Welch’s t-test and the Welch-Satterthwaite equation

Welch’s t-test is probably the most commonly used hypothesis test for testing whether two populations have the same mean. Welch’s t-test is generally preferred over Student’s two-sample t-test: while both assume that the population of the two groups are normal, Student’s t-test assumes that the two populations have the same variance while Welch’s t-test does not make any assumption on the variances.

Assume we have n_1 samples from group 1 and n_2 samples from group 2. For j = 1, 2, let \overline{X}_j and s_j^2 denote the sample mean and sample variance of group j respectively. Welch’s t-statistic is defined by

\begin{aligned} t = \dfrac{\overline{X}_1 - \overline{X}_2}{\sqrt{\frac{s_1^2}{n_1} + \frac{s_2^2}{n_2}}}. \end{aligned}

Under the null hypothesis, t is approximately distributed as the t-distribution with degrees of freedom

\begin{aligned} \nu = \left( \frac{s_1^2}{n_1} + \frac{s_2^2}{n_2} \right)^2 \bigg/ \left( \frac{s_1^4}{n_1^2 (n_1 - 1)} + \frac{s_2^4}{n_2^2 (n_2 - 1)} \right). \end{aligned}

The equation above is known as the Welch-Satterthwaite equation.

Welch-Satterthwaite equation

Where does the Welch-Satterthwaite equation come from? The commonly cited reference for this is F. E. Satterthwaite’s 1946 paper (Reference 1). Satterthwaite tackles a more general problem: let s_1^2, \dots, s_J^2 be J independent sample variances each having r_j degrees of freedom. Consider the combined estimate

\hat{V}_s = a_1 s_1^2 + \dots + a_J s_J^2,

where a_1, \dots, a_J are constants. (Back then, this was called a complex estimate of variance.) The exact distribution of \hat{V}_s is too difficult to compute (no simple closed form? I’m not sure), so we approximate it with a chi-squared distribution that has the same variance as \hat{V}_s. The question is, what is the degrees of freedom for this approximating chi-squared distribution?

The paper states that the number of degrees of freedom is

\begin{aligned} r_s = \left( \sum_{j=1}^J a_j \mathbb{E}[s_j^2] \right)^2 \bigg/ \left( \sum_{j=1}^J \dfrac{(a_j \mathbb{E}[s_j^2])^2}{r_j} \right). \end{aligned}

In practice we don’t know the value of the expectations, so we replace them with the observed values:

\begin{aligned} \hat{r}_s = \left( \sum_{j=1}^J a_j s_j^2 \right)^2 \bigg/ \left( \sum_{j=1}^J \dfrac{(a_j s_j^2)^2}{r_j} \right). \end{aligned}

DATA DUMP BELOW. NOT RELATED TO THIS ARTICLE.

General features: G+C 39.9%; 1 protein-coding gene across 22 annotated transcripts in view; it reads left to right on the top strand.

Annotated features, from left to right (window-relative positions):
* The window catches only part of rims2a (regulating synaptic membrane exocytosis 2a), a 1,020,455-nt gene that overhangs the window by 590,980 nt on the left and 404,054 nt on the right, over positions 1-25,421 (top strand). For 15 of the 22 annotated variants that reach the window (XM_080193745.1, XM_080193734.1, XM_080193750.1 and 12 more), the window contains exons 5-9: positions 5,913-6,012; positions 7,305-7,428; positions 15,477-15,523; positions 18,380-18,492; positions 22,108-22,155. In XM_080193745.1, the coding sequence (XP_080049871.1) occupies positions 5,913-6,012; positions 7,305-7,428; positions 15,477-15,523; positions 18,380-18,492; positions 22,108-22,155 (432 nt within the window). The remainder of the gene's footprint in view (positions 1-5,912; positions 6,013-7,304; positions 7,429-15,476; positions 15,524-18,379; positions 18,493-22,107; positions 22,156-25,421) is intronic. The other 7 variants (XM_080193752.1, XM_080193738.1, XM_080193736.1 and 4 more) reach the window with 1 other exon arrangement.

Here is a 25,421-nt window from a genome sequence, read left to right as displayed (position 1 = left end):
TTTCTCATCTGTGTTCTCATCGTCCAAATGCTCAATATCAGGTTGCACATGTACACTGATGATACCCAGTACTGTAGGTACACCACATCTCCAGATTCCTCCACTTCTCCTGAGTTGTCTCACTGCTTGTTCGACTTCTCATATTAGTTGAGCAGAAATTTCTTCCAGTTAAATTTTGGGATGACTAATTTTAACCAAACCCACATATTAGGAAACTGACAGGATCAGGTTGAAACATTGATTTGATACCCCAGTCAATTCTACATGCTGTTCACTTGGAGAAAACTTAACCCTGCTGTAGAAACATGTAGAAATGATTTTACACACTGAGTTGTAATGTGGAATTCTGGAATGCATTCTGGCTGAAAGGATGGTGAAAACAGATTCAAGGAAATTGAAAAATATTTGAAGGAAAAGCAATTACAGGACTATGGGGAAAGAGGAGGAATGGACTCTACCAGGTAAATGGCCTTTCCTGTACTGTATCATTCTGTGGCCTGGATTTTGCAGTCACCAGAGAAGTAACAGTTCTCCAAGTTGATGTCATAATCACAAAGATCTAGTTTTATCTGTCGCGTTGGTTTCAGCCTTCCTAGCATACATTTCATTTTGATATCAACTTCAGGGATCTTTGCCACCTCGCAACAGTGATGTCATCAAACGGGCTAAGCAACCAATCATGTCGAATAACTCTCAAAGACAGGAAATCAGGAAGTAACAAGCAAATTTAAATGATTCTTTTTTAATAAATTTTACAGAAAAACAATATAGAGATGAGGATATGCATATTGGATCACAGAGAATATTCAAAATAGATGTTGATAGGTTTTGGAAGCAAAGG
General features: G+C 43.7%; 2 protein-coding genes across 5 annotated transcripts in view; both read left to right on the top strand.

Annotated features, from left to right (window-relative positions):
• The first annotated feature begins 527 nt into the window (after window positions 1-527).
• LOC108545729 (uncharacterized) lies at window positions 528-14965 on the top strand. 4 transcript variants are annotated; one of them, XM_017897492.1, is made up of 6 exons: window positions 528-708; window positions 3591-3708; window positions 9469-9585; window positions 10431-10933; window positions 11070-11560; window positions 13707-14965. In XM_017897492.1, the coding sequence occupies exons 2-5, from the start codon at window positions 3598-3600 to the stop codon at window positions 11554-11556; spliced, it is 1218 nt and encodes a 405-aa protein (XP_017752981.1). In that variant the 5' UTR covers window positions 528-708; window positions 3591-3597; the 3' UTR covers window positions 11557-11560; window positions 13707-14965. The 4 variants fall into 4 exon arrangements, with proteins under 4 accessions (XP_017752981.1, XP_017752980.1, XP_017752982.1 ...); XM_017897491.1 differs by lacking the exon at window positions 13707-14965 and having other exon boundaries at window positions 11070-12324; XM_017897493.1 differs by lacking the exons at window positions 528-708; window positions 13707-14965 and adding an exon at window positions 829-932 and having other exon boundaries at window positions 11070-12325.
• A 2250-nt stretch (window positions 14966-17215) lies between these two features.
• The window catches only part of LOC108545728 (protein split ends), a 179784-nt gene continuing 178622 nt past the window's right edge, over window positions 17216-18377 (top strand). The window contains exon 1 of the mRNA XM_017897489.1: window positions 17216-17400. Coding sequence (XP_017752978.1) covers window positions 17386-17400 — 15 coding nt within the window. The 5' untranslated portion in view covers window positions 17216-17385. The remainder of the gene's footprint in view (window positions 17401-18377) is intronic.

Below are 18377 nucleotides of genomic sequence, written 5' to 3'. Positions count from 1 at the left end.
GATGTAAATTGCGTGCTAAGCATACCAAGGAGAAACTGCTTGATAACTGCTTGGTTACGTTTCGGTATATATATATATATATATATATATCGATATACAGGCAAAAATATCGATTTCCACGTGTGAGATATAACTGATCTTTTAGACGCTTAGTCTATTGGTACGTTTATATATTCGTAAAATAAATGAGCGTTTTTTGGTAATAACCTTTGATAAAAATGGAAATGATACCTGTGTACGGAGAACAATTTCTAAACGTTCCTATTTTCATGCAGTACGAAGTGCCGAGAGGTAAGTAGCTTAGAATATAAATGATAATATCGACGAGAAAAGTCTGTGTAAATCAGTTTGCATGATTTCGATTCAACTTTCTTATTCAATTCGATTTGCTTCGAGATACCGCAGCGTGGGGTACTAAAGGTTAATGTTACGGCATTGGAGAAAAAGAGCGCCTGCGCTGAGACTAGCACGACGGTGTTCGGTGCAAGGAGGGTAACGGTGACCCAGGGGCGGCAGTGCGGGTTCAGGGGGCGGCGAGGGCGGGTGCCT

The degrees of freedom for Welch’s t-test is this formula above with J = 2, r_j = n_j - 1 and a_j = 1 / n_j.

Heuristic argument

Satterthwaite’s 1946 paper is the commonly cited reference, but that paper actually contains just the formulas and not the heuristic argument. For that, we have to go to his 1941 paper (Reference 2).

Consider first the simple case where we have just two independent sample variances s_1^2 and s_2^2, each with degrees of freedom r_1 and r_2. Let’s compute the degrees of freedom for the chi-squared distribution that approximates V = s_1^2 + s_2^2.

For j = 1, 2, let \sigma_j^2 = \mathbb{E}[s_j^2]. From our set-up, we have \dfrac{r_j s_j^2}{\sigma_j^2} \sim \chi_{r_j}^2, thus

\begin{aligned} \text{Var} (s_j^2) &= \left( \frac{\sigma_j^2}{r_j} \right)^2  \mathbb{E} [\chi_{r_j}^2] = \left( \frac{\sigma_j^2}{r_j} \right)^2  \cdot (2 r_j) \\  &= \frac{2\sigma_j^4}{r_j} \quad \text{for } j = 1, 2, \\  \text{Var} (V) &= 2\left( \frac{\sigma_1^4}{r_1} + \frac{\sigma_2^4}{r_2} \right), \end{aligned}

where the last equality holds because s_1^2 and s_2^2 are independent. On the other hand, to approximate V be a chi-squared distribution with r degrees of freedom means that \dfrac{r V}{\mathbb{E}[V]} \sim \chi_r^2. Under this approximation,

\text{Var}(V) = \left(\dfrac{\mathbb{E}[V]}{r} \right)^2 \cdot (2 r) = \dfrac{2(\sigma_1^2 + \sigma_2^2)^2}{r}.

For this approximation to be good, we want the variance obtained under the chi-squared approximation to be the same as the true variance. Hence, we have

\begin{aligned} \dfrac{2(\sigma_1^2 + \sigma_2^2)^2}{r} &= 2\left( \frac{\sigma_1^4}{r_1} + \frac{\sigma_2^4}{r_2} \right), \\  r &= (\sigma_1^2 + \sigma_2^2) \bigg/ \left( \frac{\sigma_1^4}{r_1} + \frac{\sigma_2^4}{r_2} \right). \end{aligned}

The argument above is perfectly general: we can rerun it to get the effective degrees of freedom for V = a_1 s_1^2 + \dots + a_J s_J^2.

References:

  1. Satterthwaite, F. E. (1946). An approximate distribution of estimates of variance components.
  2. Satterthwaite, F. E. (1941). Synthesis of variance.
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